HYPORHEIC FLOW, RESIDENCE TIMES AND NITROGEN REACTIONS IN A RIFFLE-POOL SEQUENCE, TRUCKEE RIVER, NV.
AuthorNaranjo, Ramon Carlos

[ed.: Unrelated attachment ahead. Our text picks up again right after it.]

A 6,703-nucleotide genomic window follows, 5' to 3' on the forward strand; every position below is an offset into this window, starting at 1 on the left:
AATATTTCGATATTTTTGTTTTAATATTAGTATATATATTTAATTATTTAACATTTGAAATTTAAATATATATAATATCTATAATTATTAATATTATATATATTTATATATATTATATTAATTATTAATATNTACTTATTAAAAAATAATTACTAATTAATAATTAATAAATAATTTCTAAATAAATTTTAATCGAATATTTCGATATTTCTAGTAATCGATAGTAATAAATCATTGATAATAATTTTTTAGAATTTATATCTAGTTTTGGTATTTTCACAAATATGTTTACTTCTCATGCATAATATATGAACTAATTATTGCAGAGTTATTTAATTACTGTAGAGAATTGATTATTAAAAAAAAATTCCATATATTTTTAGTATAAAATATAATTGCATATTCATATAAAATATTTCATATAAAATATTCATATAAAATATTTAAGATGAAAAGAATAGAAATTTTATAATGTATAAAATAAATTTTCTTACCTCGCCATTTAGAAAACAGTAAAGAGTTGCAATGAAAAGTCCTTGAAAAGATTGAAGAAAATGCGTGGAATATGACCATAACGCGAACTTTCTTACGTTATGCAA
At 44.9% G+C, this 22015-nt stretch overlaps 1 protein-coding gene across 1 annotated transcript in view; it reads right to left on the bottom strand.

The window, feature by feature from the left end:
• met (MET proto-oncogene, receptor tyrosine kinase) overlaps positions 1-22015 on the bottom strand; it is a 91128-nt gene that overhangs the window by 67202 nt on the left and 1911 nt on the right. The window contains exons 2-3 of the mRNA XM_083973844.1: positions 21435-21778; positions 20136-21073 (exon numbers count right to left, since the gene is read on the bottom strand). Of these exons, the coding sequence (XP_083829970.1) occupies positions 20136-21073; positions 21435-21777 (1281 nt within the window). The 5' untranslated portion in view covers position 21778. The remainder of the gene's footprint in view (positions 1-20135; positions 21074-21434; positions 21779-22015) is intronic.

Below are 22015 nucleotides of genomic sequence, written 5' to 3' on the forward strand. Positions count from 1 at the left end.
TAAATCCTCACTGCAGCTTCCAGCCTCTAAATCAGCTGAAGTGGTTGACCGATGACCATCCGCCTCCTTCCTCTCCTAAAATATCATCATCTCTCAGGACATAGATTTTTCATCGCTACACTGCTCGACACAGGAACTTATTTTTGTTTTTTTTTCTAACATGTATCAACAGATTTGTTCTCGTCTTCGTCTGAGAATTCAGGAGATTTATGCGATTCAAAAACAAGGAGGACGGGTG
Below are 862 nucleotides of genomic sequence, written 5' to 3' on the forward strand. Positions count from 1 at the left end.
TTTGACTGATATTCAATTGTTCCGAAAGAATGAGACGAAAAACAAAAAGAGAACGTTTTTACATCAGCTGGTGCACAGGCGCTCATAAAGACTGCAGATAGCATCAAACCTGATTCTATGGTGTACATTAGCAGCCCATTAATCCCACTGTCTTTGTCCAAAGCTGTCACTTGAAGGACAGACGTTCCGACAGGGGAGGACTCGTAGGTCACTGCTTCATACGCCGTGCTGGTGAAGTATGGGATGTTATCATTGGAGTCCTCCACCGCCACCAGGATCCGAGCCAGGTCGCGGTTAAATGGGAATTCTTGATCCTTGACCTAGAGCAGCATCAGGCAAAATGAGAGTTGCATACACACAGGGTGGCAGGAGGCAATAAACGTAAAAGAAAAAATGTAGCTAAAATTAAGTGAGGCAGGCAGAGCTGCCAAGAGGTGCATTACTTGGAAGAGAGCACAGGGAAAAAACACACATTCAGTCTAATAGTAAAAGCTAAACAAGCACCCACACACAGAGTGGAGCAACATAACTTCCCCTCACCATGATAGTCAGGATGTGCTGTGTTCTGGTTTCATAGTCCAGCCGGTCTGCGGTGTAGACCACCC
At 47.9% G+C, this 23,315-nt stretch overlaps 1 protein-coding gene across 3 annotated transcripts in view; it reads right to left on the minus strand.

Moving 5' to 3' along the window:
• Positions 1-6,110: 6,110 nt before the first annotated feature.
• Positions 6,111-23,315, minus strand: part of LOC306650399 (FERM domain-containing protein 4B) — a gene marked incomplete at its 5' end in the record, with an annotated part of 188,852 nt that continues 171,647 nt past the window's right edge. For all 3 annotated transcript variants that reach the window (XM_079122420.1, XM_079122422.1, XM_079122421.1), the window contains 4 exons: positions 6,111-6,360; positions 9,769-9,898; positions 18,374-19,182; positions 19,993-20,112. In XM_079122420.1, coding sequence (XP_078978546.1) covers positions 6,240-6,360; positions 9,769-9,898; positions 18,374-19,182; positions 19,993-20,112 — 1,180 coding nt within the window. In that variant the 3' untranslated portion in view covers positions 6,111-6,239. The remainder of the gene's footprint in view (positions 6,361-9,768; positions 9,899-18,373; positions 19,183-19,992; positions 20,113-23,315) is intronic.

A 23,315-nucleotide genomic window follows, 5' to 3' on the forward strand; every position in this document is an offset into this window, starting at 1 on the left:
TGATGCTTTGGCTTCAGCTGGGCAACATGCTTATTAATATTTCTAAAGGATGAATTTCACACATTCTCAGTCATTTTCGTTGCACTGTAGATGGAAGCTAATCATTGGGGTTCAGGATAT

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Excessive algal production and subsequent decomposition contributes to fine particulate organic matter that reduces riverbed porosity and permeability and promotes microbial activity that stimulates nitrogen transformations. In the hyporheic zone, physical and biogeochemical processes controlling nitrification and denitrification processes are directly linked. Thus, this dissertation investigates hyporheic flow, residence times, oxygen dynamics and nitrogen transformations of a riffle-pool sequence in the lower Truckee River. The overall objectives of this research are to examine the physical and chemical controlling variables of nitrogen cycling in the hyporheic zone. The research approach was to 1) monitor continuous stage, sediment temperature and pressure to parameterize a flow and solute transport model to examine rates, flow direction, and residence times, 2) monitor the spatial and temporal distribution of dissolved oxygen, inorganic nitrogen (nitrate and ammonium) concentrations, and 3) relate hyporheic flow and residence times to observed nitrogen concentrations. In this first of its kind application of heat as a tracer applied to a hyporheic system, a riffle-pool sequence was heavily instrumented with in-stream piezometers and bank monitoring wells to monitor thermal and physical gradients to parameterize a two-dimensional heat and solute transport model. The model was calibrated using continuous observations of temperature and pressure in a single and multi-objective calibration approach. Field data and model results indicate the presence of a discontinuous low-permeability deposit that limited the vertical penetration of seepage beneath the riffle, whereas deeper exchange existed where the low-permeability deposit was absent. Hyporheic flow paths above the low-permeability deposit have mean residence times of 10 - 28 days at shallow depths (<0.2 m). Through global parameter estimation methods, using observations of pressure and temperature, it was possible to estimate uncertainties riverbed hydraulic conductivity and thus, residence time distributions. For this study, measured sediment temperature and pressure reduced the standard deviation of the residence time error by 29%. Uncertainty of hydraulic conductivity resulted in the greatest overall uncertainty in residence time of 30-36 days at the inter-quartile range across all piezometer locations. Streambed porosity and dispersivity resulted in residence time uncertainty of 8.5 - 9.5 days and 5.0 - 7.7 days, respectively. The riverbed has distinct hot spots and hot moments of high biogeochemical activity in both the riffle and pool areas. Nitrate and dissolved oxygen were greater in the riffle transects as compared to pool transects, due to mixing among short and long flow paths. Replenishment of dissolved oxygen supports nitrification over long flow paths (tens of meters) and residence times (days). In the riffle and pool areas, time-varying river discharge, spatially-varying hyporheic flow, and the distribution and mixing of flow paths appear to control the nitrification and denitrification processes. Further, the influx of surface water in down-welling zones limits the denitrification processes by increasing the oxygen concentrations of the hyporheic zone. These results illustrate the direct hydrologic and biogeochemical controls of longitudinal nitrogen cycling in the hyporheic zone of the Truckee River.